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Why do people say 'after dark' when what they mean is 'during dark'? After dark would be when it's light again, right? * There are 10 types of people in this world -- those who read binary, and those who don't. * I'm rethinking the whole brown rice thing. What if it's just more white liberal self-hatred? Whole wheat, honey, unbleached flour. All better. Sez who? * Eugene should be HQ for White People for Diversity. We'll fight for diversity to be included in books, which is where we know to look for it. * Give a man a fish and he'll eat for a day, but give a man a pillow, and he'll dream of steak. * What can you say about a state that puts the town of North Bend 225 miles southwest of Bend? We rely on visitors for entertainment.

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Climate Change Activists: Save the Unborn

December 27th, 2013 · 4 Comments

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The week between Christmas and the New Year someday will be researched by brain scientists as the time when change is welcomed most easily. The lingering good cheer and generosity of the December holiday, mixed with the intent and determination of the January holiday, combusts and propels us in unexpected ways.

We look back and we look forward. The odometer of our days rotates from a string of nines to a string of zeroes. Whether it’s a diet, or a habit, or a relationship, we declare space for a new beginning.

And so, this week, let us consider marriage equality and climate change. They have more in common than you may have supposed.

At the beginning of 2013, approximately 14 percent of Americans could legally marry a partner of the same sex. The year ends with that number nearly tripled. But, more significantly, New Mexico and Utah are described in popular media as the “latest” states to bring this equality to its residents.

The states making changes to their marriage rules this month are now being fit into a larger and accepted narrative. Any state refusing to reconsider the now-outdated consensus will be judged as retrograde, on the wrong side of history. Once scientists established that homosexuality was the biologic and mathematical equivalent of left-handedness, the outcome could not have been different.

We’ve traced these same steps toward racial and gender equality, which is not to say that either destination has yet been reached. In each debate, there comes a time when the opposition no longer engages. The case for change becomes understood as a moral imperative.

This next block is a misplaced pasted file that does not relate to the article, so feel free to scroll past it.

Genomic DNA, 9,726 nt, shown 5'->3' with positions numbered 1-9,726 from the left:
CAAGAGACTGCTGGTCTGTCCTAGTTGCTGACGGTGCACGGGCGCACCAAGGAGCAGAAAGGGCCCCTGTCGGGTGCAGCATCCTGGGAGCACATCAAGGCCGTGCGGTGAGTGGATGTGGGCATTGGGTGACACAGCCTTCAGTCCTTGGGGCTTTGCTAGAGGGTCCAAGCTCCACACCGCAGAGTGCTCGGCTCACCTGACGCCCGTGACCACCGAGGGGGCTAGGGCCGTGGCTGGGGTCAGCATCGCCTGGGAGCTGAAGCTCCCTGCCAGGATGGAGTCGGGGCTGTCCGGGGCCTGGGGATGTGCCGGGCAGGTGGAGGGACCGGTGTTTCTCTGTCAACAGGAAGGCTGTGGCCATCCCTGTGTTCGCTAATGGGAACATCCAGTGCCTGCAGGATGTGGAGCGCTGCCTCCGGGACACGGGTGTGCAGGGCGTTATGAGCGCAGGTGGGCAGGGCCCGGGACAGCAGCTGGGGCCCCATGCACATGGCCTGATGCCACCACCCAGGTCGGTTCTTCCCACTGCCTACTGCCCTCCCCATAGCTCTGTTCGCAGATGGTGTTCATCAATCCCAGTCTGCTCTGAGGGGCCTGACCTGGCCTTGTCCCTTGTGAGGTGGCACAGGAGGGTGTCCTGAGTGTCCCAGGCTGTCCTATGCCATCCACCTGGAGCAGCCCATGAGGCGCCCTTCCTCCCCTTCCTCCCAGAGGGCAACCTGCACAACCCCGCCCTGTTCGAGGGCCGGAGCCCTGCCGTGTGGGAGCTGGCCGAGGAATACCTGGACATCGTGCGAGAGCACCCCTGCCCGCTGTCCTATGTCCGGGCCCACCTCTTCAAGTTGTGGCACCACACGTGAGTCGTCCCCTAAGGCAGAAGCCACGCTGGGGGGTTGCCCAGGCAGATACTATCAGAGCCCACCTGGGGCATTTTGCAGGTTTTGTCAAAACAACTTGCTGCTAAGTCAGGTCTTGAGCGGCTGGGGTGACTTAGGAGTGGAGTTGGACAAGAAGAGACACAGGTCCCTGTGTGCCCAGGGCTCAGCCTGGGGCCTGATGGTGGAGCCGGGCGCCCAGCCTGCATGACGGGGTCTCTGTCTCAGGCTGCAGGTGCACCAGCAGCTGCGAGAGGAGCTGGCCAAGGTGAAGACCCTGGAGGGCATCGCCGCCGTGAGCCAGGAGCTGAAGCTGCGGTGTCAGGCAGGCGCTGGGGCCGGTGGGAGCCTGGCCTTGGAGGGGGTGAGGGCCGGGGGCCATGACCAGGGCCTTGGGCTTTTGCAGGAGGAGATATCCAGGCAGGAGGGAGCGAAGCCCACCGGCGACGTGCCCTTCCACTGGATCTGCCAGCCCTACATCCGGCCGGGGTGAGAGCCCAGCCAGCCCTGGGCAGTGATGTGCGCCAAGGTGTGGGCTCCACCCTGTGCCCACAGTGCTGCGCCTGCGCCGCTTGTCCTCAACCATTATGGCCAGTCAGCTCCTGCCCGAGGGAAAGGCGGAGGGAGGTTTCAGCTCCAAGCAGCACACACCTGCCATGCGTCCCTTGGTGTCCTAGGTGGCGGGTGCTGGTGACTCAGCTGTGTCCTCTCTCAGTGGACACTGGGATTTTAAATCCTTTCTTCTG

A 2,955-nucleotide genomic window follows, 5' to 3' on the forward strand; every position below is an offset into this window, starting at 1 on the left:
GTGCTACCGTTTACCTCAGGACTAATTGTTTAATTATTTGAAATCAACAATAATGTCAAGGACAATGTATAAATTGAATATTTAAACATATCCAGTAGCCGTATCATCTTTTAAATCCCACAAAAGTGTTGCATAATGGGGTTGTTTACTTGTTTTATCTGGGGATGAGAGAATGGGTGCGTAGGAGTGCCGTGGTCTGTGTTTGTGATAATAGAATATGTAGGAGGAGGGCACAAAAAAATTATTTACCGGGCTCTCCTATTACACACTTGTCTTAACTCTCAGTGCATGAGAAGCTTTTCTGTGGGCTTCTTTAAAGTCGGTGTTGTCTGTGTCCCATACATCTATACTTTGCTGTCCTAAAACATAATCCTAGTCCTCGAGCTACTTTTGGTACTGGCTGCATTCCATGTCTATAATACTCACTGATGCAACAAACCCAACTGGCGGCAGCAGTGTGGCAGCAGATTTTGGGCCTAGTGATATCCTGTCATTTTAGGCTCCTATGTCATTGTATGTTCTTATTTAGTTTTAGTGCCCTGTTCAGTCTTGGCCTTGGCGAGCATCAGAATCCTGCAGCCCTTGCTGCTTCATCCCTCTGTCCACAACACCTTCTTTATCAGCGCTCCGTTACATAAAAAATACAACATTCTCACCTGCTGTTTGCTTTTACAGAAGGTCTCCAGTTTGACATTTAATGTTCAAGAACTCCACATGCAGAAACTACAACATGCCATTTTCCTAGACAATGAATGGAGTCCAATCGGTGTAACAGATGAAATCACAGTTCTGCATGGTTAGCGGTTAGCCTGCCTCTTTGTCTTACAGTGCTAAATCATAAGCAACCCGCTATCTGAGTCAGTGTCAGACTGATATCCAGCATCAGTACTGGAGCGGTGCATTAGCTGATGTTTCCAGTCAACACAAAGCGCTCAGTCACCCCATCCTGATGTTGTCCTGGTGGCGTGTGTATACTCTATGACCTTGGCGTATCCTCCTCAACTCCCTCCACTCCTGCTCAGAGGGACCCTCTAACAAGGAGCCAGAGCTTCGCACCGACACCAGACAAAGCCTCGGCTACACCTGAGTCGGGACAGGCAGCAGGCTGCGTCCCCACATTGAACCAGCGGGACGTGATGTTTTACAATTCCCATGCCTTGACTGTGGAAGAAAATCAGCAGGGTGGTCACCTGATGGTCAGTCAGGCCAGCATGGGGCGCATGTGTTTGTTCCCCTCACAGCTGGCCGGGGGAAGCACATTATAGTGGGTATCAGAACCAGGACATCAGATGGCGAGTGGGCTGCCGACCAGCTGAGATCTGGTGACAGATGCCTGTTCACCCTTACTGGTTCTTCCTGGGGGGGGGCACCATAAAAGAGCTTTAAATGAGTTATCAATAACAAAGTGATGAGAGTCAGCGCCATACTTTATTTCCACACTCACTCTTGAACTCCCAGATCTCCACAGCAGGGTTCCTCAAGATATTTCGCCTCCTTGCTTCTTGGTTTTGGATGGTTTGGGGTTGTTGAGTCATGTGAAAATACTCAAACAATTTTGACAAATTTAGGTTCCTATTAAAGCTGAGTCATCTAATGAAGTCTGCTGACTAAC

In fact, a single moral imperative has shaped our land’s social history — equal rights for all people. You can study the separate social movements and find plenty of peculiarities for each, but beneath each is this: “We hold these truths to be self-evident, that all men are created equal….”

From that equality flows certain “inalienable rights.” We simply fill in the blanks from there. It’s a Mad Lib view of history, but it’s elegant and it’s true. And it can be used for shaping our future as well as understanding our past.

Scientists have agreed so far about these facts regarding climate change: it’s happening, it’s caused by human behavior, and it will require adaptation or intervention to avoid humanity’s extinction.

There’s not yet enough consensus to tell us exactly what to do, but enough to convince us to do it.

Remember that each moral imperative is in fact the same moral imperative, over and over again. So for whose equal rights should climate change activists be advocating?

The population most imperiled and defenseless is a group that the political right usually loves to defend: the unborn. If tradition is humanity’s way “to let dead people vote,” then sustainability can be understood as “giving votes to those not yet born.”

University of Oregon Law professor Mary Wood makes this case in her new book, “Nature’s Trust,” but she wrote the book with judges and litigants in mind, providing them a legal framework. She argues that the air we breathe and the water we drink are not commodities for us to consume. Their cleanliness has been entrusted to us by the generations that will come after us.

Once we put “Equal Rights for the Unborn” on our protest placards, the lure of short-term economic gain will dissipate. The moral imperative can be delayed but not denied.

As it happens, this obligation for the future was first or best articulated from this continent as well: “Look and listen for the welfare of the whole people and have always in view not only the present but also the coming generations, even those whose faces are yet beneath the surface of the ground – the unborn of the future.”

Historians date the Great Law of the Iroquois from about 1400. Centuries before the European wisdom that shaped our nation, a deeper version of the same truth was rooted in our continent.

I’m guessing they crafted it after their harvest feasts and before the beginning of their new year.

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Don Kahle (fridays@dksez.com) writes a column each Friday for The Register-Guard and blogs

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